While at DuPont, I took 2 days to visit 4 different falls. Both were easily accessed off of the main road and provided ample parking for many horse trailers. Hooker Falls and Triple Falls are located off of Stanton Rd. and are very close to the parking area. For these falls, I parked at the Hooker Falls access area and rode down to the falls. One of the best qualities about DuPont is that everything is well marked and the trails were wide and clear of debris. At each waterfall access, there is also a tie line that you can tie your horses to so that you can go up to each waterfall and spend some time looking around. To get to Triple Falls from the Hooker Falls access, you must ride your horse through a strea, as seen above. During May, the water is just beginning to unfreeze and the water is still very chilly and the water is slow moving. Expect higher water volumes later in the summer and faster moving water. The trail to get to Triple Falls is also a bit winding and steep and it is shared between hikers and bikers. The tie line for Triple Falls is a bit farther away from the actual waterfall than I would have preferred, but both horses stood well and no one messed with them while I spent a good amount of time at the falls.
High Falls and Bridal Veil Falls
To see High Falls and Bridal Veil Falls, I used the High Falls access trail, formerly known as Buck Forest. High Falls was easily accessed and quickly found from the parking lot. The beginning of the trails are heavily wooded but then become wider and you eventually end up on old logging roads which are now used as maintenance roads for county vehicles which I did pass a few along the way to the falls. I was able to ride over the covered bridge and water my horses at the base of the bridge at an access point. I then continued on the trail down to the High Falls access and found the horse tying area and had lunch on the rocks at the base of the falls. It must have also been a field trip for local students as there was a bus load of children playing at the base of the waterfalls, all taking turns using a rock as a slide!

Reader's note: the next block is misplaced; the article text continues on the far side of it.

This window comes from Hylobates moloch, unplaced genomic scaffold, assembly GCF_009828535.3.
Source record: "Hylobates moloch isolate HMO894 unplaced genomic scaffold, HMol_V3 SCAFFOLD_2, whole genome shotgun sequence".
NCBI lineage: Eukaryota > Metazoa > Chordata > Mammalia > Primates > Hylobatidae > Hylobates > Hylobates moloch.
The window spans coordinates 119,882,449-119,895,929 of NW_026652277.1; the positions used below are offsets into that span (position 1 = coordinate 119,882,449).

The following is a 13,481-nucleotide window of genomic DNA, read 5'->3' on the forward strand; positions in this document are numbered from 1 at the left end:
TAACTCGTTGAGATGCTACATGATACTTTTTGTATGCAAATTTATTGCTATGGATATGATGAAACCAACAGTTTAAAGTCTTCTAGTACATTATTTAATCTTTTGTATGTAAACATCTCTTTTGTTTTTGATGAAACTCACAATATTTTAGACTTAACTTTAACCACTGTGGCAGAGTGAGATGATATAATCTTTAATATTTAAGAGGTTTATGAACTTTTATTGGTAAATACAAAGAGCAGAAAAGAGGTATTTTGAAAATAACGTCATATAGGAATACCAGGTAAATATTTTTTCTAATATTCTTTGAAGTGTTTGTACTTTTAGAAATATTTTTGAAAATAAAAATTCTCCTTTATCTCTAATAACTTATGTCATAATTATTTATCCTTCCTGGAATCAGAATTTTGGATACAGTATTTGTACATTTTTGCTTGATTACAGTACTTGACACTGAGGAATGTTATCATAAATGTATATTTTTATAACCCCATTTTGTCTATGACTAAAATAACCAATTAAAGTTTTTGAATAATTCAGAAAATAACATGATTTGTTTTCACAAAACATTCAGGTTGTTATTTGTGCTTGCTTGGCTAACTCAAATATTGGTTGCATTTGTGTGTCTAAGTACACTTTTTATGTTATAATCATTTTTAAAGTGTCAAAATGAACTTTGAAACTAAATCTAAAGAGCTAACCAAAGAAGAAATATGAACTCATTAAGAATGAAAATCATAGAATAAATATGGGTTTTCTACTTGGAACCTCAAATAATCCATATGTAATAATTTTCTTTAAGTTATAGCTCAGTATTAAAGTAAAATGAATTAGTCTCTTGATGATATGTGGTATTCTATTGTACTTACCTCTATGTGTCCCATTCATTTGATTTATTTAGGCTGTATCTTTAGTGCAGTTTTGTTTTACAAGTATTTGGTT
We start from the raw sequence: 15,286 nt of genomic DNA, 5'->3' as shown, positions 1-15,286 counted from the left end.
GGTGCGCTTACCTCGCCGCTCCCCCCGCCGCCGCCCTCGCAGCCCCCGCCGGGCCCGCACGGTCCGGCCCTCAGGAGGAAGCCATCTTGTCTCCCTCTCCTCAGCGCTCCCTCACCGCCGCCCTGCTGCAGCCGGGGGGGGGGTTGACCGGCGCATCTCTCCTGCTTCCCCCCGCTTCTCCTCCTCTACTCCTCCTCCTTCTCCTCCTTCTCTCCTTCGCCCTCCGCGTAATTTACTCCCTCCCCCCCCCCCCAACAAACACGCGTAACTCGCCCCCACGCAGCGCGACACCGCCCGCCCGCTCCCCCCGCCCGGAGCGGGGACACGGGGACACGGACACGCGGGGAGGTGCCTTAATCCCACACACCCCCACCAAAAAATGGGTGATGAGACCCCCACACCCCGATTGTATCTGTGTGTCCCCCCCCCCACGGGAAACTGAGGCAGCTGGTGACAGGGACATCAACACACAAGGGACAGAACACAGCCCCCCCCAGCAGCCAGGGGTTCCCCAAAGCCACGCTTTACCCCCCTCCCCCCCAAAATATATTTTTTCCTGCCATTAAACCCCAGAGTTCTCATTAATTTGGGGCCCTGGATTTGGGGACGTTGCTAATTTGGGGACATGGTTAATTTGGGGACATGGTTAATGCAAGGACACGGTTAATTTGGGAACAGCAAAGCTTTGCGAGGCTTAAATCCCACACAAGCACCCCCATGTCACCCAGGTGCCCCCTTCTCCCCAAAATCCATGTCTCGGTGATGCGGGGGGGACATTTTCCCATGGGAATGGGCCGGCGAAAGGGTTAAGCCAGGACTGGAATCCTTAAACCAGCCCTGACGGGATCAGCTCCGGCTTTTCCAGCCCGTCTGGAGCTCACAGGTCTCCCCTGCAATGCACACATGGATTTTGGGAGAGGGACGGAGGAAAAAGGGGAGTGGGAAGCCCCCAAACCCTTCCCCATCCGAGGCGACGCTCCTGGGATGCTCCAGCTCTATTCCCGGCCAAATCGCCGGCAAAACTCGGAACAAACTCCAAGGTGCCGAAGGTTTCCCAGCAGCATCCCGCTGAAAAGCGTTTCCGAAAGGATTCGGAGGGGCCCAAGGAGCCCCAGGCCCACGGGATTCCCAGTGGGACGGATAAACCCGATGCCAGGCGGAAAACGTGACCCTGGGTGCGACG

After having lunch, I traveled back up the trail towards the covered bridge, but then took an adjacent trail after the bridge to see Bridal Veil Falls. It did take some time to get to the falls, and the trail to get there was a bit boring in the fact that I was just traveling down an old logging road instead of covered trails, but the scenery is still beautiful nonetheless and I even saw an old horse farm along the way. This was the waterfall that had entranced me at such a tender age, and I was the most excited to see this waterfall! And it surely didn't disapoint. I was able to climb and run up the rocks that I saw in the movie, and I was even able to walk behind the falls that Daniel Day-Lewis walked behind so many years ago. It was stunning, although I will say that the size of the cave behind the falls and the actual waterfall itself wasn't nearly as large as they computer generated it in the movie to be. Needless to say, I spent most of my time at Bridal Veil Falls reliving one of my favorite movies and imagining what it was like to be a settler discovering this great wonder of the world!
I hope to visit DuPont State Forest soon, as it is definitely one of my favorite places on Earth. Often times when I am riding under the blazing hot Florida sun with traffic racing by and the sound of lawnmowers buzzing all around... I imagine I am riding up a steep cliff, enjoying the cool chill in the air underneath a hammock of dogwood trees, listening to the rushing waters cascading down thousand year old rocks below me, and wishing I were there with my horses. Someday... soon...